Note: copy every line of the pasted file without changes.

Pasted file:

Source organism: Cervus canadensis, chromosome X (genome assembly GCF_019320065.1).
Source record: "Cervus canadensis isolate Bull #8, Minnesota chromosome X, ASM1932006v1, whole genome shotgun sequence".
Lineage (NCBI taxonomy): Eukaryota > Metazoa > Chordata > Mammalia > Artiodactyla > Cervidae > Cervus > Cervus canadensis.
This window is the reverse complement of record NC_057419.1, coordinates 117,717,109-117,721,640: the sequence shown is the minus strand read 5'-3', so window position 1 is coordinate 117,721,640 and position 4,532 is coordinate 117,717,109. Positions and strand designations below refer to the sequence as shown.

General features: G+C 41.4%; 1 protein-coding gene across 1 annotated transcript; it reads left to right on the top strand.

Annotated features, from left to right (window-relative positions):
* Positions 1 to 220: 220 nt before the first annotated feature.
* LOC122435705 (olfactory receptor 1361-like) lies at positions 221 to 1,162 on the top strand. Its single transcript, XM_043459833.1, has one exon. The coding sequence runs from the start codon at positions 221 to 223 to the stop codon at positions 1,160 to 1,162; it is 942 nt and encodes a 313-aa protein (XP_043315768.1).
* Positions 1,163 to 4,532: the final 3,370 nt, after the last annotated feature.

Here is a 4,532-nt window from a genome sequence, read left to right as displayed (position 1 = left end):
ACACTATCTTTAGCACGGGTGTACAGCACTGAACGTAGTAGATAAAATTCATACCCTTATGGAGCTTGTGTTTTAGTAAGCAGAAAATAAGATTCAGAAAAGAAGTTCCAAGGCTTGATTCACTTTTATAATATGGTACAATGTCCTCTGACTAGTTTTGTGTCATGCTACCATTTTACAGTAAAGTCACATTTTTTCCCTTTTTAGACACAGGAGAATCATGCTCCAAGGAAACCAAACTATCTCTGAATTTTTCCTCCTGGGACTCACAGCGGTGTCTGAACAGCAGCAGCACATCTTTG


Source organism: Cervus canadensis, chromosome X (genome assembly GCF_019320065.1).
Source record: "Cervus canadensis isolate Bull #8, Minnesota chromosome X, ASM1932006v1, whole genome shotgun sequence".
Lineage (NCBI taxonomy): Eukaryota > Metazoa > Chordata > Mammalia > Artiodactyla > Cervidae > Cervus > Cervus canadensis.
This window is the reverse complement of record NC_057419.1, coordinates 117,717,109-117,721,640: the sequence shown is the minus strand read 5'-3', so window position 1 is coordinate 117,721,640 and position 4,532 is coordinate 117,717,109. Positions and strand designations below refer to the sequence as shown.

General features: G+C 41.4%; 1 protein-coding gene across 1 annotated transcript; it reads left to right on the top strand.

Annotated features, from left to right (window-relative positions):
* Positions 1 to 220: 220 nt before the first annotated feature.
* LOC122435705 (olfactory receptor 1361-like) lies at positions 221 to 1,162 on the top strand. Its single transcript, XM_043459833.1, has one exon. The coding sequence runs from the start codon at positions 221 to 223 to the stop codon at positions 1,160 to 1,162; it is 942 nt and encodes a 313-aa protein (XP_043315768.1).
* Positions 1,163 to 4,532: the final 3,370 nt, after the last annotated feature.

Here is a 4,532-nt window from a genome sequence, read left to right as displayed (position 1 = left end):
ACACTATCTTTAGCACGGGTGTACAGCACTGAACGTAGTAGATAAAATTCATACCCTTATGGAGCTTGTGTTTTAGTAAGCAGAAAATAAGATTCAGAAAAGAAGTTCCAAGGCTTGATTCACTTTTATAATATGGTACAATGTCCTCTGACTAGTTTTGTGTCATGCTACCATTTTACAGTAAAGTCACATTTTTTCCCTTTTTAGACACAGGAGAATCATGCTCCAAGGAAACCAAACTATCTCTGAATTTTTCCTCCTGGGACTCACAGCGGTGTCTGAACAGCAGCAGCACATCTTTG